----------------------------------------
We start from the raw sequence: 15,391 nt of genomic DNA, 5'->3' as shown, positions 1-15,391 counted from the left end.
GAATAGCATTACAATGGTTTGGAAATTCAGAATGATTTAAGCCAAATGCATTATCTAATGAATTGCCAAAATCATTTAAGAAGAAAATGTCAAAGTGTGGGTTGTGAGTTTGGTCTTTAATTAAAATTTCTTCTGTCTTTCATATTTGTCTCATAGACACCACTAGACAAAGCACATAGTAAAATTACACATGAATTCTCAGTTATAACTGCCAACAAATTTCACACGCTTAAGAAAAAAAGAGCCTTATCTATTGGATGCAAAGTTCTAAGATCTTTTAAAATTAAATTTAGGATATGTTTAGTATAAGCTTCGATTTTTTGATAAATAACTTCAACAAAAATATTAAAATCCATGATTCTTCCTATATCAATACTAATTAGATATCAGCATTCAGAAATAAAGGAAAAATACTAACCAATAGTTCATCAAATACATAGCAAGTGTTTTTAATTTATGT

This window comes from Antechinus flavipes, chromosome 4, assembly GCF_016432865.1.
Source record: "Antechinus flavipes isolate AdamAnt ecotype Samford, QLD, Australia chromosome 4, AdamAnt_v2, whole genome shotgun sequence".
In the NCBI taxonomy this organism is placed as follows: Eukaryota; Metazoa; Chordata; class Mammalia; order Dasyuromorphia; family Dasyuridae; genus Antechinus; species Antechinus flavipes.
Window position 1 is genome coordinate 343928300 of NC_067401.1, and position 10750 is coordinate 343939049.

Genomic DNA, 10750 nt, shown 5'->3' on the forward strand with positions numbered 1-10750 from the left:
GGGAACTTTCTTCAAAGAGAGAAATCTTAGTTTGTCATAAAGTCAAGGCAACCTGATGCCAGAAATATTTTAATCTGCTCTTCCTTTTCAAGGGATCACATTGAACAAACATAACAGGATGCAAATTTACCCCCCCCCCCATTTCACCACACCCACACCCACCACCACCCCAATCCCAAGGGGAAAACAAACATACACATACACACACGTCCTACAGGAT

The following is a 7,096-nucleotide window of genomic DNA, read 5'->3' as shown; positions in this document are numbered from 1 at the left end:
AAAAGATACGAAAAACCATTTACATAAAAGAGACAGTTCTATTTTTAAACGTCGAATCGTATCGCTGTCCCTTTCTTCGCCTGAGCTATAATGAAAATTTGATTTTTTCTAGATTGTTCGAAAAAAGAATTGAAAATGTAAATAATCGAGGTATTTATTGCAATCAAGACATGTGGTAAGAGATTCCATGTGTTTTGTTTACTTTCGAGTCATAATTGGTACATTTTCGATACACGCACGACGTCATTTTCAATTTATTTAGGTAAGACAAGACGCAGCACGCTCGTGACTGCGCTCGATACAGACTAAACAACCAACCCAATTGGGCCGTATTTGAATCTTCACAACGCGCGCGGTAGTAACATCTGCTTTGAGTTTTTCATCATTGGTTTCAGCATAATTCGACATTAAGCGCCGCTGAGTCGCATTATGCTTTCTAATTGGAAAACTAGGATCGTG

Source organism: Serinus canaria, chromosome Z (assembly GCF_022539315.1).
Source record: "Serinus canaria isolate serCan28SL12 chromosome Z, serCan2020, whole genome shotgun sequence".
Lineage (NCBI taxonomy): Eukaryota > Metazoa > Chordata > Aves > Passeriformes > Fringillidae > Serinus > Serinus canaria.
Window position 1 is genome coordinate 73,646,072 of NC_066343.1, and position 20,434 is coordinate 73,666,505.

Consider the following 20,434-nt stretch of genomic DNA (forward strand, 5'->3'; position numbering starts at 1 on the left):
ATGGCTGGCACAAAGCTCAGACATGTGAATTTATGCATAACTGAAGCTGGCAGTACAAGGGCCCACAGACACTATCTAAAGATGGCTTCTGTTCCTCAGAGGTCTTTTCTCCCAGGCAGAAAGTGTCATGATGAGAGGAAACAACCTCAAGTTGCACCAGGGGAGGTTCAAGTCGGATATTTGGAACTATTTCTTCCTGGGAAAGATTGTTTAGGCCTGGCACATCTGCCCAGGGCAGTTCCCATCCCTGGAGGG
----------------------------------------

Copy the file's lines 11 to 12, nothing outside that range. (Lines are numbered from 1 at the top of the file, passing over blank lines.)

Source organism: Serinus canaria, chromosome Z (assembly GCF_022539315.1).
Source record: "Serinus canaria isolate serCan28SL12 chromosome Z, serCan2020, whole genome shotgun sequence".